Saturday, December 31, 2011

The Amulet

by Kate Sherrod

The death of a famulus is one of the most dangerous times in a sorceror's life.

Gastor Windryyke stood at a distance and watched as his breathed her last. He closed his eyes and bowed his head, breathing deeply inward but not exhaling; this was not the respiration of an ordinary man but the marshalling of unseen forces by a centuries-old practitioner of the most powerful arts.

The small, trembling form – a raccoon this time for reasons Gastor had never fathomed – was still at last.

He was out of time – though he was prepared.

The assault began with a greater subtlety than he had planned for, however: with a smell. Gastor didn't notice it at first, not until it had completely filled the room, and even then what he noticed was its effects: a feeling of calm, of warm, sleepy well-being, and –  lust?

For the first time in over 300 years, Gastor Windryyke had an erection, comically parting the scorched  robes he'd not bothered to change since rushing to the tower with his famulus.

He began to fantasize, and from the direction of the bench upon which he had laid the dying raccoon advanced a beautiful woman in semi-dishabile to match his own; her eyes dwelt worshipfully on his cock as she approached, moaning and licking her lips.

Gastor found himself reaching for her despite himself... then chuckled.

“Nice try.”

The wench disappeared. The intoxicating scent remained, however. Had Gastor conjured up the woman himself, under its influence, or was the apparition part of this first salvo in the battle?

A woman's frenzied moan sounded in his ears.

“No!” he roared, and the moaning stopped. The scent, though, the scent still remained, and his body's response continued unabated. It was becoming difficult to think clearly. He needed to open the shutters, air out his chamber, dissipate the potency of the supernatural pheromone that was turning his body against him.

Instead, his hands drifted downward. Why not? Just for old time's sake – very old times? Just let go and...

“No!” he roared again, this time flinging himself bodily across the room. The shutters opened at a touch and a breeze from without stirred. Gastor breathed in its freshness gratefully for a moment before turning back to engage his foe.

Where the raccoon had lay, something hovered at the edge of even Gastor's heightened perception.

He drew in another mighty breath of the clearing air, smiled in a placating manner, and began to speak.

“You don't really want this, you know,” he said, his words vibrating with all of the sorcerous persuasion with which he could imbue them. Any ordinary person in the room would have been powerless to disagree, powerless to want this.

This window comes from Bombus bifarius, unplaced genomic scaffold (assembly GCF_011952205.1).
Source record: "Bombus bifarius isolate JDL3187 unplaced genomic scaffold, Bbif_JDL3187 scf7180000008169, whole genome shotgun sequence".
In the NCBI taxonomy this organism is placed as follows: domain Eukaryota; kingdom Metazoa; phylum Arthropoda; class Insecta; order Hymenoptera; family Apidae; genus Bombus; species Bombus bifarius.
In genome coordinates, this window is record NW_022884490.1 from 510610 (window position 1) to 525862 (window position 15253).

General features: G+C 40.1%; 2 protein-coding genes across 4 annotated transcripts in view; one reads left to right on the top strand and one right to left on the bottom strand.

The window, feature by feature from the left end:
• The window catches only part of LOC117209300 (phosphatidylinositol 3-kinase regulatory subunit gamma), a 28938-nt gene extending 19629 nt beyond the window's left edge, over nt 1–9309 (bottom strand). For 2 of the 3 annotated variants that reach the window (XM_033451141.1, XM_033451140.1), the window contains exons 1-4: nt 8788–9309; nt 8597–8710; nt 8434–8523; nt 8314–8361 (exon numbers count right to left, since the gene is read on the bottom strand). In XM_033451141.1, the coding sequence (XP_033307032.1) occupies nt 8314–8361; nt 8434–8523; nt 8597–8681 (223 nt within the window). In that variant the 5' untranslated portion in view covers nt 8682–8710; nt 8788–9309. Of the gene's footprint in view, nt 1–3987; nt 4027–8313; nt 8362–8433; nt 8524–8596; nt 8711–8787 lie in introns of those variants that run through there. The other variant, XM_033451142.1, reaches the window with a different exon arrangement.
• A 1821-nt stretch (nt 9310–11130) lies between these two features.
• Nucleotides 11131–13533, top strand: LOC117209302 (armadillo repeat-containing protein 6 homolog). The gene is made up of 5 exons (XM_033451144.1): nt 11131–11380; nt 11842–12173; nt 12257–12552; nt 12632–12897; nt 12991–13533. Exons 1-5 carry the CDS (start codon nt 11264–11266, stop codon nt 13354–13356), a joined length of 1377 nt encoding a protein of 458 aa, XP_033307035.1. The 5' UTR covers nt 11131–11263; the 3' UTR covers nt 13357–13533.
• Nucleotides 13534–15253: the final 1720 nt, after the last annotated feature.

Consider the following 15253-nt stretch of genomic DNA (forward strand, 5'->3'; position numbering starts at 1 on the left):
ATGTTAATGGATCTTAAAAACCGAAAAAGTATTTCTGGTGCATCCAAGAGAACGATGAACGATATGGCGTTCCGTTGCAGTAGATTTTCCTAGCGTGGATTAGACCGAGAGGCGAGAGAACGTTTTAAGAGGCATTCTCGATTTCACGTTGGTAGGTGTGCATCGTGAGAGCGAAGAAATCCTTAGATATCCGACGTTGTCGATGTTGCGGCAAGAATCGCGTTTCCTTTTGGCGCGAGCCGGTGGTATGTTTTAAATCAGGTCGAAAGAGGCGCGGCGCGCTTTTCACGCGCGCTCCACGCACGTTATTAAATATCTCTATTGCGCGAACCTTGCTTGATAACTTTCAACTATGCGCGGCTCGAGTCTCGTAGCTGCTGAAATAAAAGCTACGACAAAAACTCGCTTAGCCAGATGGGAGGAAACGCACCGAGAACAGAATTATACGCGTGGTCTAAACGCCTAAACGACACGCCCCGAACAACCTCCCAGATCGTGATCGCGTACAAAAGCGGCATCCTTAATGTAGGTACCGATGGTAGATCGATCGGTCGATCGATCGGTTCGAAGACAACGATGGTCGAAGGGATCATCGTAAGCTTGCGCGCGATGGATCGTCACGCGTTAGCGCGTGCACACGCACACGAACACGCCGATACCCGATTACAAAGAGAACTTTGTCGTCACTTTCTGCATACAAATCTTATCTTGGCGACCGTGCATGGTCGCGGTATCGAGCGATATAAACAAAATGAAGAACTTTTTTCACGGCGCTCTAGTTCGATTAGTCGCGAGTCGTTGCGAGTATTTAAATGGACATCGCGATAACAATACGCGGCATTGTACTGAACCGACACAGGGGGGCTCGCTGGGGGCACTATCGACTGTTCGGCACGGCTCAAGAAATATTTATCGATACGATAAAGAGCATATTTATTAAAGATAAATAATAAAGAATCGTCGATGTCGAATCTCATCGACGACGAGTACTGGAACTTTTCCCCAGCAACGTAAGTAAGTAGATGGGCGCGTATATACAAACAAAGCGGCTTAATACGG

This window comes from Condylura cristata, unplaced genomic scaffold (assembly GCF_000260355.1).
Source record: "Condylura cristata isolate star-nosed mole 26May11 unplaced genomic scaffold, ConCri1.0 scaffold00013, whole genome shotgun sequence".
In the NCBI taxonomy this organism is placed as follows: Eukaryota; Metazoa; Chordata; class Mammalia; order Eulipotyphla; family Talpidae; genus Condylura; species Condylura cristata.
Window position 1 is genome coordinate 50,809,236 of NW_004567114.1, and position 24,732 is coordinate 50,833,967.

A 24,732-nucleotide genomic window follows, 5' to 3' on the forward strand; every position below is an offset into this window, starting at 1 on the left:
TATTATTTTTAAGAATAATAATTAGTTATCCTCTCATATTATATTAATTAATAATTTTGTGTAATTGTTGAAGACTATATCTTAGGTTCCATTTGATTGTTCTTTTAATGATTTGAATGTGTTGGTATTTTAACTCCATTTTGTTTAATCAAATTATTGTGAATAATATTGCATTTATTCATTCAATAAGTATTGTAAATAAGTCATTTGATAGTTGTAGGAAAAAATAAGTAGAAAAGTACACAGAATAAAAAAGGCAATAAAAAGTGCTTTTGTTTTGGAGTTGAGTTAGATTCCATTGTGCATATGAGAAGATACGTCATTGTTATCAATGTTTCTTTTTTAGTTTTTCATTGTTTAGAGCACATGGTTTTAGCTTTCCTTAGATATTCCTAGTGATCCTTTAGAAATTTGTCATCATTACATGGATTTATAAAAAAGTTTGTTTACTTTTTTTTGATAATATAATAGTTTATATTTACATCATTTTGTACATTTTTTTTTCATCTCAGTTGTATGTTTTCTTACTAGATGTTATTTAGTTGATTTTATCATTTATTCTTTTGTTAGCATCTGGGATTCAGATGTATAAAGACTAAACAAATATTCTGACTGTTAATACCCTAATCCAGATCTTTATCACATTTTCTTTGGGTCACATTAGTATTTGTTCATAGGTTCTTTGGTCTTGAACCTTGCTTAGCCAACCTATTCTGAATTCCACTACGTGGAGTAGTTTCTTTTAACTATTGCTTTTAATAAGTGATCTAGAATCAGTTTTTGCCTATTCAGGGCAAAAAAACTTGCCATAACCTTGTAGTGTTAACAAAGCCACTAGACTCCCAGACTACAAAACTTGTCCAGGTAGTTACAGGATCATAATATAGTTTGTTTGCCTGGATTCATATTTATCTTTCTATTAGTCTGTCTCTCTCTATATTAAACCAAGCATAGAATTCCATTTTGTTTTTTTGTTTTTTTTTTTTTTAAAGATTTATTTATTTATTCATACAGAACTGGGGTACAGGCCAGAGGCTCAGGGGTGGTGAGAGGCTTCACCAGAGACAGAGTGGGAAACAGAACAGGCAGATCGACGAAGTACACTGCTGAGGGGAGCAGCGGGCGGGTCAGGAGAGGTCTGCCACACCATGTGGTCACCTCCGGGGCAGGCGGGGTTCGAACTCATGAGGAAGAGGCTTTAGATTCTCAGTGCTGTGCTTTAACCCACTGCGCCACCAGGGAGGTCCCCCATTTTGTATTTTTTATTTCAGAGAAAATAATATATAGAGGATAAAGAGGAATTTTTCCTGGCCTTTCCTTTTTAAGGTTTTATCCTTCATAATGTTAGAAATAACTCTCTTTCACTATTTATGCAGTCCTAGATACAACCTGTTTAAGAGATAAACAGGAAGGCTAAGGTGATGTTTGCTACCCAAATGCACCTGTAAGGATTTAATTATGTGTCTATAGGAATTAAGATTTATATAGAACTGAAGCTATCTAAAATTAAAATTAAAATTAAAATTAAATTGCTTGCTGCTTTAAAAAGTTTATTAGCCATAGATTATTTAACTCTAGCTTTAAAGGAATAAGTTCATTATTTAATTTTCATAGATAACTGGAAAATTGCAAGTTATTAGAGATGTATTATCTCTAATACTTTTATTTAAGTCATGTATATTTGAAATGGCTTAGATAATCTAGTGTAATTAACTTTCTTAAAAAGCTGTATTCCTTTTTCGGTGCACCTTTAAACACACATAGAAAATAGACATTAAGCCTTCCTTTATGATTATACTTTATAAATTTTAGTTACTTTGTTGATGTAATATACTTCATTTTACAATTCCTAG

“Free will is so exhausting,” he continued. “Didn't you find it exhausting? And the responsibility. So heavy. Almost too heavy to bear. And you've never been that strong. Not really.”

The energy on the workbench seemed to withdraw a bit, to diminish.

“You're happier as you are,” he purred. “So faithful, so helpful, so obedient. It gives you such pleasure to obey, doesn't it? Yes. That's it. So much happier this way. You'd forgotten how much you love it, I think.”

Almost, Gastor permitted himself to gloat prematurely over his success. Almost.

As if to prove his caution right, his foe suddenly awoke from the quiescence into which he had lulled it -- and engulfed him.

Gastor was surrounded by a dazzling swirl of flickering hues, pulsing in time with the intimate rhythms of his deepest thoughts, the colors those a sleeper sees behind his eyes as he drifts away. No matter where he turned his gaze, his sight was flooded with captivating, intriguing patterns of color. His arms, then his jaw fell slack.

And the childish cast of his delighted face was becoming more than figurative; the years were melting away from him visibly as he slumped into a chair, still fixated on the beauty around him.

“It... it wouldn't be so bad...” he managed to say.

And his human form began to blur.

Then a last reserve of strength surged in him and he reached up with one faintly glowing hand and did something that had never happened in the long ages of this battle: he touched the being that had been his famulus. Touched it, and began to caress it.

The beguiling light show continued – everywhere but where he touched. And where he touched, the energy took on a steady (if fading) glow.

Gastor raised his other hand and with it mimicked the caresses of the first.

“There are no rules in this contest,” he said soothingly, but there was mockery in his voice, too. “No rules at all.”

He continued to stroke, to sculpt. The bewildering chaos was gone, reduced – seduced – by Gastor's gentle, patient touch into the form of a softly glowing orb in his hands.

“We both do better when I am the sorceror,” he assured it. It was now small enough to fit in one hand as he continued to caress it.

“You came very close this time,” he told it. “You almost had me.”

The now palm-sized lozenge in his hand stirred, a hint of its hypnotic display pulsing across its surface.

“Ah ah,” he chided. “I made up my mind at the beginning of this cycle that never again would I be famulus.

“And I prepared every day for this battle.”

A last spark of energy in the now gemlike form followed the movements of his finger as he traced a slow, languid spiral from its edges to its center. When he stopped, the faint glow did, too.

Gastor arose with a cackle of triumph and took up the chain and empty pendant setting the raccoon had dutifully stolen for him on its final mission. The opalescent stone was a perfect fit.

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